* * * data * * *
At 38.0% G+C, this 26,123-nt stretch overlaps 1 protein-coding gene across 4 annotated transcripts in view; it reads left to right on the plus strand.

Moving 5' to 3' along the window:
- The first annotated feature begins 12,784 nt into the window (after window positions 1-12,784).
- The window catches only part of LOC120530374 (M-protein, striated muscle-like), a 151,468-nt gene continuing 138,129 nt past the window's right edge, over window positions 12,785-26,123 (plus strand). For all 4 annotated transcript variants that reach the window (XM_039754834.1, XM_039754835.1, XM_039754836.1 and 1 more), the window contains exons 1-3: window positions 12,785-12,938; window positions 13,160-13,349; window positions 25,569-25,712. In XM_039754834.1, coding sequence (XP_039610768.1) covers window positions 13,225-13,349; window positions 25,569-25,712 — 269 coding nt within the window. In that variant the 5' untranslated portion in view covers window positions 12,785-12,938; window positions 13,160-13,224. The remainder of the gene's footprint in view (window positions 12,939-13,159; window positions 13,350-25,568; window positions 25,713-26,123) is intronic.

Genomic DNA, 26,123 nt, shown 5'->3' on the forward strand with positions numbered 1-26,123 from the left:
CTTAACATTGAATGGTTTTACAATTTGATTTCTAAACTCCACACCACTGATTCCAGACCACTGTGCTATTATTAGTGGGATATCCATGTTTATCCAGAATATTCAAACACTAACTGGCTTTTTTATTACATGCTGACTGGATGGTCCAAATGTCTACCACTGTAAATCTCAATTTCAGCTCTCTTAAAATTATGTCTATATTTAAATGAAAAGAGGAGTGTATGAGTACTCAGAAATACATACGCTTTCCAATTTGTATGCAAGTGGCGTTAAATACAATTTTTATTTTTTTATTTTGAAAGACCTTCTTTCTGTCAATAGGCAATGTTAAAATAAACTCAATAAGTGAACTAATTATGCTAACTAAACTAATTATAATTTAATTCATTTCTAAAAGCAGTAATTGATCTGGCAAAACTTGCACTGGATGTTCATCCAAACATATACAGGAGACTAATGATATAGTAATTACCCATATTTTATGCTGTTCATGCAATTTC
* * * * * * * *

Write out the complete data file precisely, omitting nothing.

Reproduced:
At 38.0% G+C, this 26,123-nt stretch overlaps 1 protein-coding gene across 4 annotated transcripts in view; it reads left to right on the plus strand.

Moving 5' to 3' along the window:
- The first annotated feature begins 12,784 nt into the window (after window positions 1-12,784).
- The window catches only part of LOC120530374 (M-protein, striated muscle-like), a 151,468-nt gene continuing 138,129 nt past the window's right edge, over window positions 12,785-26,123 (plus strand). For all 4 annotated transcript variants that reach the window (XM_039754834.1, XM_039754835.1, XM_039754836.1 and 1 more), the window contains exons 1-3: window positions 12,785-12,938; window positions 13,160-13,349; window positions 25,569-25,712. In XM_039754834.1, coding sequence (XP_039610768.1) covers window positions 13,225-13,349; window positions 25,569-25,712 — 269 coding nt within the window. In that variant the 5' untranslated portion in view covers window positions 12,785-12,938; window positions 13,160-13,224. The remainder of the gene's footprint in view (window positions 12,939-13,159; window positions 13,350-25,568; window positions 25,713-26,123) is intronic.

Genomic DNA, 26,123 nt, shown 5'->3' on the forward strand with positions numbered 1-26,123 from the left:
CTTAACATTGAATGGTTTTACAATTTGATTTCTAAACTCCACACCACTGATTCCAGACCACTGTGCTATTATTAGTGGGATATCCATGTTTATCCAGAATATTCAAACACTAACTGGCTTTTTTATTACATGCTGACTGGATGGTCCAAATGTCTACCACTGTAAATCTCAATTTCAGCTCTCTTAAAATTATGTCTATATTTAAATGAAAAGAGGAGTGTATGAGTACTCAGAAATACATACGCTTTCCAATTTGTATGCAAGTGGCGTTAAATACAATTTTTATTTTTTTATTTTGAAAGACCTTCTTTCTGTCAATAGGCAATGTTAAAATAAACTCAATAAGTGAACTAATTATGCTAACTAAACTAATTATAATTTAATTCATTTCTAAAAGCAGTAATTGATCTGGCAAAACTTGCACTGGATGTTCATCCAAACATATACAGGAGACTAATGATATAGTAATTACCCATATTTTATGCTGTTCATGCAATTTC